That seems to be the trend over the past few years. I should know because it is sea trout fishing season, and angling our saltwater estuaries for browns can certainly harmonize one with temperature and weather.
It has been very cold for late March; record-setting temperatures and wind chills. Where we would normally cast long floating lines with fast graphite rods remains frozen solid.
That being said, some tidal waters are open, and I have certainly taken full advantage. Last week I drove over to Trinity Bay on a lovely sunny afternoon, before the most recent cold snap. At New Harbour there were folks fishing, some with spinning rods rigged with casting plugs and dangling flies. This is a popular method on the Trinity Bay south shore. It was sunny so the action was not surprisingly, quite slow. But I could see the odd nice trout breaking the dark tranquil slick surface.
One guy angled from a lovely wooden row boat with a fly rod. I figured by his retrieve, that he fished a nymph, maybe with an impaled sea louse.
Before rod assembly, and waders, I covered my lens with a Polaroid filter and fired off a few frames. I like snow, sunshine, blue-sky and water, even if the trout prefer fog, wind, and rain.
And that’s how I typically remember this time of year, damp cold, with wind off the ocean, and rain, or wet snow.
Last night the wind chill was almighty wicked. I know first hand, taking a five-mile walk to burn some calories and test a new pair of Outdoor Research mountaineering gloves. I might have to wear them fishing this week.
Maybe the gods are favouring the ice-fishing crowd over us springtime fly fishers. Those pop-up ice-fishing shelters have legitimized going out on the pond in the windiest and coldest weather.
Goldie likes ice fishing much more that I do. I’ve sucked it up and taken her out a few times.
I should explain. It’s not so much that I dislike trouting through the ice. I just like it much less than angling with a long rod and fly.
There’s not enough fiddling for me, standing over a hole and dangling a worm.
Fly fishing offers so many variables to toy around with, retrieve speed, pattern, presentation, and much more.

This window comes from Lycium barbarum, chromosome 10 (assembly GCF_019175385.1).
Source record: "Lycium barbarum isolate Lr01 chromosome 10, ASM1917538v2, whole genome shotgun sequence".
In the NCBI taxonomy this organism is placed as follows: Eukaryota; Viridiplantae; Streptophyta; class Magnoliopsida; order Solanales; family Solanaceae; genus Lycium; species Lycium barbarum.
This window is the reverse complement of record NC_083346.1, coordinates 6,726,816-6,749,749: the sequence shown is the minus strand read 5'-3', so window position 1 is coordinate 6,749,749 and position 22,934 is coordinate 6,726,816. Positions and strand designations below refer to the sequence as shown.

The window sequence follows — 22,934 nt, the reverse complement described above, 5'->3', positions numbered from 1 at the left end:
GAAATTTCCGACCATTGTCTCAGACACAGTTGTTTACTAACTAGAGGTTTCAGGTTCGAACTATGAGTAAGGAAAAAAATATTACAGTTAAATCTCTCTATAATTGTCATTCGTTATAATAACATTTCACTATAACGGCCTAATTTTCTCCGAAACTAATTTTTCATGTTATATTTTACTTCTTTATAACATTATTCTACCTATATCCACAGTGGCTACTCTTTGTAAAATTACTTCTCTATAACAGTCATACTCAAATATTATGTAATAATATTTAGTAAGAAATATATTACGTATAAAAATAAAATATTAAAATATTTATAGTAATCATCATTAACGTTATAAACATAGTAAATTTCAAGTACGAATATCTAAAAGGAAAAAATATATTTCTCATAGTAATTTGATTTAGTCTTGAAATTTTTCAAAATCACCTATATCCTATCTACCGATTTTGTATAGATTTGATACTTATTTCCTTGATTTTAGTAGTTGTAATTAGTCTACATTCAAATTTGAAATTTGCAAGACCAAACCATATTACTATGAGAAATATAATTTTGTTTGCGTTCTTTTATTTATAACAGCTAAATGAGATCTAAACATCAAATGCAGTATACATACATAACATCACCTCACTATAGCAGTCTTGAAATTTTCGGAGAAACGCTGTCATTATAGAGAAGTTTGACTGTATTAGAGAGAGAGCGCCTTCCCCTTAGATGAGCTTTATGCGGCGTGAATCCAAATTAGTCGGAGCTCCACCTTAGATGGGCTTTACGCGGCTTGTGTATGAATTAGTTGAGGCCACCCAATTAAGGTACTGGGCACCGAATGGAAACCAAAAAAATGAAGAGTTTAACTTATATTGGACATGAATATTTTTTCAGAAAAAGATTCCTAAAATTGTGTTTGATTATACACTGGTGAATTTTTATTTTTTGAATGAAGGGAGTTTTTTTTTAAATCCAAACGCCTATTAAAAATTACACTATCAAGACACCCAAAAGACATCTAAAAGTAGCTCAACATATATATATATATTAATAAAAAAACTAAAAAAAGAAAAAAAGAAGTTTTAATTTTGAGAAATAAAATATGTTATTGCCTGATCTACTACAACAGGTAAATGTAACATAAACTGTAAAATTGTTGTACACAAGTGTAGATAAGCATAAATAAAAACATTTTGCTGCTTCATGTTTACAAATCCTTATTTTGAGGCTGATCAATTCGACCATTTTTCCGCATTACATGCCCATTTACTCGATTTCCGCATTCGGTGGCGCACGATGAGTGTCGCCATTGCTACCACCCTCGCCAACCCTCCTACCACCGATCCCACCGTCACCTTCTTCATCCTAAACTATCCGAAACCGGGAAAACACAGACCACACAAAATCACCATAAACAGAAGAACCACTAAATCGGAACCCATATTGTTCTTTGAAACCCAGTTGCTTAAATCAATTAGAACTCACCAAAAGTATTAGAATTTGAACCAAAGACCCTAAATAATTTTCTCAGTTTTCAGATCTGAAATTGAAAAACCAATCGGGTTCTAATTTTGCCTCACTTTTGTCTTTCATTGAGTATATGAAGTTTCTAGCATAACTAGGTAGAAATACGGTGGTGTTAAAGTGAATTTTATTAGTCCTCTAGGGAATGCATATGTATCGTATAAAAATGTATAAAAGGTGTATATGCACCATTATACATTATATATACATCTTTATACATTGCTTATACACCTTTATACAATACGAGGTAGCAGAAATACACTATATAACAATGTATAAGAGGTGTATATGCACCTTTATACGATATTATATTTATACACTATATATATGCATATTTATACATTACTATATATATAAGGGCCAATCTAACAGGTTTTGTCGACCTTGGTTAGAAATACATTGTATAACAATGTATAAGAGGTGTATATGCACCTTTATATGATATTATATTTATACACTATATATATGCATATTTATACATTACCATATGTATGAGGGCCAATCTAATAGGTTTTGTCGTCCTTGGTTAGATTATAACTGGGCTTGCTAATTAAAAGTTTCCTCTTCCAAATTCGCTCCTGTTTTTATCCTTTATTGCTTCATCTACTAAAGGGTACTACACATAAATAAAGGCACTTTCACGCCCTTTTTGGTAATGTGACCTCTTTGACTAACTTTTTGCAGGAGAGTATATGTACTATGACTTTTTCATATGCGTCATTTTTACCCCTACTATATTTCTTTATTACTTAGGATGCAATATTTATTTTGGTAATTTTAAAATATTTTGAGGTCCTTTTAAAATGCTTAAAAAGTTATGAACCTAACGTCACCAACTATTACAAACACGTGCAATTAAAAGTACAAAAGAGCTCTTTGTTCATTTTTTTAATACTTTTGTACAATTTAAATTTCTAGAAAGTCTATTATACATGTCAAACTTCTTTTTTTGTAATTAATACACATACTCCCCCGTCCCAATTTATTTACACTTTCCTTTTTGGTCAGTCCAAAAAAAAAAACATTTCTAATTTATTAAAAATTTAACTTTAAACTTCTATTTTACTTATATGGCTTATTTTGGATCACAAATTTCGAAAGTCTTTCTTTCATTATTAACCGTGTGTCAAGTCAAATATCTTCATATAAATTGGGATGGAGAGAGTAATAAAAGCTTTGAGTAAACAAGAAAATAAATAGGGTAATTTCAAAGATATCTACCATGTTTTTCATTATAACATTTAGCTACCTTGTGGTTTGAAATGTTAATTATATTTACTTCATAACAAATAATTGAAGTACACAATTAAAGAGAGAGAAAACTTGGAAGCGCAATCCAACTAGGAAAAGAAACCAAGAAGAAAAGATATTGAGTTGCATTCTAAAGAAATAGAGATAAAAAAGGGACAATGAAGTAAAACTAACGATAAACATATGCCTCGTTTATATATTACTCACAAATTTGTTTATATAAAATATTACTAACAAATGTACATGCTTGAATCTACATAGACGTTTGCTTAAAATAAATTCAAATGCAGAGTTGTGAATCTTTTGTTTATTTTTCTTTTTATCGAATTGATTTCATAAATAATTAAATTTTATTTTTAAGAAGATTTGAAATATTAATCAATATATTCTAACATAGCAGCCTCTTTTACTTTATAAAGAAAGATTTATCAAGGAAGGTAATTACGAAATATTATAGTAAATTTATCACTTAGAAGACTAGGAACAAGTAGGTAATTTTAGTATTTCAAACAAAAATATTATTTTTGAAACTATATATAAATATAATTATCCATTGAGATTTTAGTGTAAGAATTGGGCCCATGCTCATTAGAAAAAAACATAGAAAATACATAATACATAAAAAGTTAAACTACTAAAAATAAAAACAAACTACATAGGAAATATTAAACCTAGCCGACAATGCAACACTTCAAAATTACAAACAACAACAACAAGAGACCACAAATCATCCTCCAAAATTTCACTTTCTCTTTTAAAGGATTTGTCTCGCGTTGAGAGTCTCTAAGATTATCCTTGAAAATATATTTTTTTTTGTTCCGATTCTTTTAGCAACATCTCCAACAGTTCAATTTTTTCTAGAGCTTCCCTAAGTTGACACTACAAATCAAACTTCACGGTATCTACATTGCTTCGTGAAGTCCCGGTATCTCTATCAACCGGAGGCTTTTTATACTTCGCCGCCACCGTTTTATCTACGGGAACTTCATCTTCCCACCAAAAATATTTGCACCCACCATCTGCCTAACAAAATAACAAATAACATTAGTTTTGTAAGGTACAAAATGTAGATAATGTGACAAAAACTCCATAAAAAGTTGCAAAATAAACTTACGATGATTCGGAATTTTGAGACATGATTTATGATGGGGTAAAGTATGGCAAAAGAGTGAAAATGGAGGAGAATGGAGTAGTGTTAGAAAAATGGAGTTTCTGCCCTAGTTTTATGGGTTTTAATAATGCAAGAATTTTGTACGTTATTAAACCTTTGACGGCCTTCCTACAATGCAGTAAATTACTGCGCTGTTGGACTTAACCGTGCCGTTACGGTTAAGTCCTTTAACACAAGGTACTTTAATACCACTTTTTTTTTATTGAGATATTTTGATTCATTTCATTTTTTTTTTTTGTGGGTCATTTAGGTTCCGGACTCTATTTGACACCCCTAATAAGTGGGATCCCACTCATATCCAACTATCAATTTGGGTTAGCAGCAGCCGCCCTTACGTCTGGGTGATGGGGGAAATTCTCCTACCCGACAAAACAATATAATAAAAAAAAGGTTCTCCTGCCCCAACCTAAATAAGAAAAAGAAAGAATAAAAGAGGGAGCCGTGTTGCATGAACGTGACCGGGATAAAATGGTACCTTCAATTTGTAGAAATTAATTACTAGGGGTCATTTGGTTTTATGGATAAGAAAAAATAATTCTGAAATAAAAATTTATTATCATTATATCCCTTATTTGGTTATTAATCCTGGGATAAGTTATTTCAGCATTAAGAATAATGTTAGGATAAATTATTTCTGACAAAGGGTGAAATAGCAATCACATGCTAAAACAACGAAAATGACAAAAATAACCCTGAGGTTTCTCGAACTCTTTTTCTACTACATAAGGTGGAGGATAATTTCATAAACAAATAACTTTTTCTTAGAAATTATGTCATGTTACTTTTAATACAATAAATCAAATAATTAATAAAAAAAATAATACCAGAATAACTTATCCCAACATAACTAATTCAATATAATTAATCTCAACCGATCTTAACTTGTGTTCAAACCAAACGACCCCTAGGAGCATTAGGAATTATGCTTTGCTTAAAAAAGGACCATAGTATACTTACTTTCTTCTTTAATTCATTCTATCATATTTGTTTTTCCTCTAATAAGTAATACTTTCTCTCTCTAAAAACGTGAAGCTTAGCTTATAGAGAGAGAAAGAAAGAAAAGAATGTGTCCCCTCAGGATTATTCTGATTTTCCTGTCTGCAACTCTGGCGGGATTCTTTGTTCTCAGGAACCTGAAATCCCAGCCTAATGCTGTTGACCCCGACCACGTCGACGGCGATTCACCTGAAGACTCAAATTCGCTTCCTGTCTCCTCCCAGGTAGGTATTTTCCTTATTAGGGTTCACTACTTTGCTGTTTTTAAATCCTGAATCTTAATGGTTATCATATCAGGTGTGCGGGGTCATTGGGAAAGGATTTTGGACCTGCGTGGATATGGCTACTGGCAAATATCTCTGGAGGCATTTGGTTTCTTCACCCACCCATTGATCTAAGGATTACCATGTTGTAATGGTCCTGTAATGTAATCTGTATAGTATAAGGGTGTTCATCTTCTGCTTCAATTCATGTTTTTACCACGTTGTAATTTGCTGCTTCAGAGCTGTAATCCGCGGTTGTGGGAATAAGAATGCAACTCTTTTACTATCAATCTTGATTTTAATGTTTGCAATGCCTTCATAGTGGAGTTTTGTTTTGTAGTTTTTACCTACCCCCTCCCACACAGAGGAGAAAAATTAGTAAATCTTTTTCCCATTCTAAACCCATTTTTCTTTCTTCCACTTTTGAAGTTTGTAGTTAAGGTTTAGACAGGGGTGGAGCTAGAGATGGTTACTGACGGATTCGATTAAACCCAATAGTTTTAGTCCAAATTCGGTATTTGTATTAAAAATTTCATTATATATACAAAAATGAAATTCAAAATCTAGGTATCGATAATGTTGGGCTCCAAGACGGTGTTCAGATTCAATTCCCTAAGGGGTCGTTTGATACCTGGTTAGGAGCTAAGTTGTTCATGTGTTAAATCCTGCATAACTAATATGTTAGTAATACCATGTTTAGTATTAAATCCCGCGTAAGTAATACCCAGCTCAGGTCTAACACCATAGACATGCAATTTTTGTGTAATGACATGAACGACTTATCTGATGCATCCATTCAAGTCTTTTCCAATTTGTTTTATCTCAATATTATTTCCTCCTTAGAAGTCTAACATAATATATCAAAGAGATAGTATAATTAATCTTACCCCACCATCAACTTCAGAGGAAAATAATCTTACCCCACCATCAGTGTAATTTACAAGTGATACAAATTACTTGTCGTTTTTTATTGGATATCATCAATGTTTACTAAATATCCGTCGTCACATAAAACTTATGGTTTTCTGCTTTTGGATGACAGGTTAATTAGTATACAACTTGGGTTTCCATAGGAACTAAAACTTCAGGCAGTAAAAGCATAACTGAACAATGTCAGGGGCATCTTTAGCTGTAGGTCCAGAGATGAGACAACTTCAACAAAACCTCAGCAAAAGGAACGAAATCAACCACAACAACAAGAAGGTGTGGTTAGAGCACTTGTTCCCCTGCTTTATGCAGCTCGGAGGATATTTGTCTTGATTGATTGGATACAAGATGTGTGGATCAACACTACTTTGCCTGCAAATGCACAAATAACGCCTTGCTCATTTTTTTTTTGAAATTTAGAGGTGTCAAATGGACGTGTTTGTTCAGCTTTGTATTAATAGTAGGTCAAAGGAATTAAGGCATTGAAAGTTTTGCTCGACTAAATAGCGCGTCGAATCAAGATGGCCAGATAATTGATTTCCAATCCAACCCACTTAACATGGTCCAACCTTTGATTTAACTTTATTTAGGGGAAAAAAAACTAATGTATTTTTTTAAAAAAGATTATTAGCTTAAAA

But ice fishing is peaceful, and I don’t mind a cup of tea, lunch, an aromatic pipe, and good conversation on the pond. A shelter enhances the experience light years on all but the most tranquil winter days
Getting to the particulars of my-ice fishing shelter for a few moments, I have a funny story to tell.
Goldie and I sledded the fabric hut and other gear out on the pond for an inaugural outing. It was windy and nippy cold. With too many irons in the fire as always, I had not set the shelter up in my yard first, nor had I read the instructions, or watched a setup video.
What the hell? How hard can it be? So, on the pond, I looked at the supplied paperwork for the very first time. The print was small and I fumbled for my reading glasses. I’m older but not much wiser. Please read this manual in its entirety before attempting to use. Very well.
I read Step 1. Place shelter on the ice with the grey surface up. Goldie is not very happy at this point. I normally berate folks for not reading instructions.
Oh well. Do as I say, not as I do.
Goldie holds one tent corner and I the other, the paper instructions nipped under my arm and flapping precariously in the gusty wind. You can easily guess what happened. A particularly energetic gust blew the shelter flapping like a flag into the air. I grabbed nimbly to save the day, and the instructions have never been seen again.
Goldie is now even less happy.
To the folks at Clam who manufactured and designed this shelter (www.clamoutdoors.com), you guys got her done good.
The ice tent, shelter, whatever you choose to name it, was up and operational, with no instructions, in under a minute.
Unbelievable, and then it took me just a couple of minutes to screw holding pegs into the ice on each corner. We were very impressed with the construction quality, design, setup speed, and simplicity. They even insulated the fabric to reduce condensation and hold heat inside. And you really don’t need to read the instructions.
I drilled two fishing holes inside, along with a few outside, within peeping range of our windows. I opened the vents and lit my Pocket Rocket for tea and lunch.
Goldie got happier, and I lit my pipe. I joked about difficulty getting the shelter down and packed away. I took some flak again, with hints about searching for the instructions on the far shore tree line.
I did not. Sure it’s all online, along with videos. I could have watched a video on my phone. But the tent came down in a jiffy.
We had a grand afternoon. The sun hung low and the wind abated a few knots. Our shelter dropped to the ice as the sun dipped below the spruce.
But I’d still rather be fly fishing.
Paul Smith, a native of Spaniard’s Bay, fishes and wanders the outdoors at every opportunity. He can be contacted at firstname.lastname@example.org or follow him on twitter at @flyfishtherock